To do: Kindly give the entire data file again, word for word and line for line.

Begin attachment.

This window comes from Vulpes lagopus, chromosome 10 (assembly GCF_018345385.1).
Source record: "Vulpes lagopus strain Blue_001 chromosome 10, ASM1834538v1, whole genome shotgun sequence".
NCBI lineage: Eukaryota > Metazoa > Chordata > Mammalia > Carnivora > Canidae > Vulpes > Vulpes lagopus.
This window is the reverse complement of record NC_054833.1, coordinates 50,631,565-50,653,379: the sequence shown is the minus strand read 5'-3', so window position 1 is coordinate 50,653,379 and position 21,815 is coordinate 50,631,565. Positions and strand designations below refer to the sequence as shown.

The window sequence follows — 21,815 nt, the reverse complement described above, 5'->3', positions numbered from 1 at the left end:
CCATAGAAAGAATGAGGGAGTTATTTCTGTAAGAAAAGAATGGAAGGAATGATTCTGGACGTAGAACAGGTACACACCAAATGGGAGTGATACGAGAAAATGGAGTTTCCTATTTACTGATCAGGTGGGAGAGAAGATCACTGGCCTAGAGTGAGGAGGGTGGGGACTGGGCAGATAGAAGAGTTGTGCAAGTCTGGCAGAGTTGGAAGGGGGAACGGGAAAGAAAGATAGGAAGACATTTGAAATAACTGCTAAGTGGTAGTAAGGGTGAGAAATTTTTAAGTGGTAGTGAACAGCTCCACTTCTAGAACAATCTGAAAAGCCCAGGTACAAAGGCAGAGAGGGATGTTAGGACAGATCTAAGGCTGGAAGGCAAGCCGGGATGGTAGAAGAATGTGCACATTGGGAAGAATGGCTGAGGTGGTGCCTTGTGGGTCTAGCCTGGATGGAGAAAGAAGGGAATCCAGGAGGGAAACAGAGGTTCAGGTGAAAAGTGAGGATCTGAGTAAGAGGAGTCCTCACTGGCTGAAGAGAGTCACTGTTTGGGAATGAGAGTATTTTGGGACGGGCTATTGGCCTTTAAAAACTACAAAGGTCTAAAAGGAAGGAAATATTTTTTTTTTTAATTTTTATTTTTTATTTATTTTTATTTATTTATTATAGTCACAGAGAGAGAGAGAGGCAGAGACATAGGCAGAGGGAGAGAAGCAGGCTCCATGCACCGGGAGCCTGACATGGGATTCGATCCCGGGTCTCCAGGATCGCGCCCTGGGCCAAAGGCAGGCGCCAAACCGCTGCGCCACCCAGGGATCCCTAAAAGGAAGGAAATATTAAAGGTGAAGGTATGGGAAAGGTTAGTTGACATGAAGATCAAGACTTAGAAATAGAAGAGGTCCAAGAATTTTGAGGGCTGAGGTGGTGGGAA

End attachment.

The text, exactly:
This window comes from Vulpes lagopus, chromosome 10 (assembly GCF_018345385.1).
Source record: "Vulpes lagopus strain Blue_001 chromosome 10, ASM1834538v1, whole genome shotgun sequence".
NCBI lineage: Eukaryota > Metazoa > Chordata > Mammalia > Carnivora > Canidae > Vulpes > Vulpes lagopus.
This window is the reverse complement of record NC_054833.1, coordinates 50,631,565-50,653,379: the sequence shown is the minus strand read 5'-3', so window position 1 is coordinate 50,653,379 and position 21,815 is coordinate 50,631,565. Positions and strand designations below refer to the sequence as shown.

The window sequence follows — 21,815 nt, the reverse complement described above, 5'->3', positions numbered from 1 at the left end:
CCATAGAAAGAATGAGGGAGTTATTTCTGTAAGAAAAGAATGGAAGGAATGATTCTGGACGTAGAACAGGTACACACCAAATGGGAGTGATACGAGAAAATGGAGTTTCCTATTTACTGATCAGGTGGGAGAGAAGATCACTGGCCTAGAGTGAGGAGGGTGGGGACTGGGCAGATAGAAGAGTTGTGCAAGTCTGGCAGAGTTGGAAGGGGGAACGGGAAAGAAAGATAGGAAGACATTTGAAATAACTGCTAAGTGGTAGTAAGGGTGAGAAATTTTTAAGTGGTAGTGAACAGCTCCACTTCTAGAACAATCTGAAAAGCCCAGGTACAAAGGCAGAGAGGGATGTTAGGACAGATCTAAGGCTGGAAGGCAAGCCGGGATGGTAGAAGAATGTGCACATTGGGAAGAATGGCTGAGGTGGTGCCTTGTGGGTCTAGCCTGGATGGAGAAAGAAGGGAATCCAGGAGGGAAACAGAGGTTCAGGTGAAAAGTGAGGATCTGAGTAAGAGGAGTCCTCACTGGCTGAAGAGAGTCACTGTTTGGGAATGAGAGTATTTTGGGACGGGCTATTGGCCTTTAAAAACTACAAAGGTCTAAAAGGAAGGAAATATTTTTTTTTTTAATTTTTATTTTTTATTTATTTTTATTTATTTATTATAGTCACAGAGAGAGAGAGAGGCAGAGACATAGGCAGAGGGAGAGAAGCAGGCTCCATGCACCGGGAGCCTGACATGGGATTCGATCCCGGGTCTCCAGGATCGCGCCCTGGGCCAAAGGCAGGCGCCAAACCGCTGCGCCACCCAGGGATCCCTAAAAGGAAGGAAATATTAAAGGTGAAGGTATGGGAAAGGTTAGTTGACATGAAGATCAAGACTTAGAAATAGAAGAGGTCCAAGAATTTTGAGGGCTGAGGTGGTGGGAA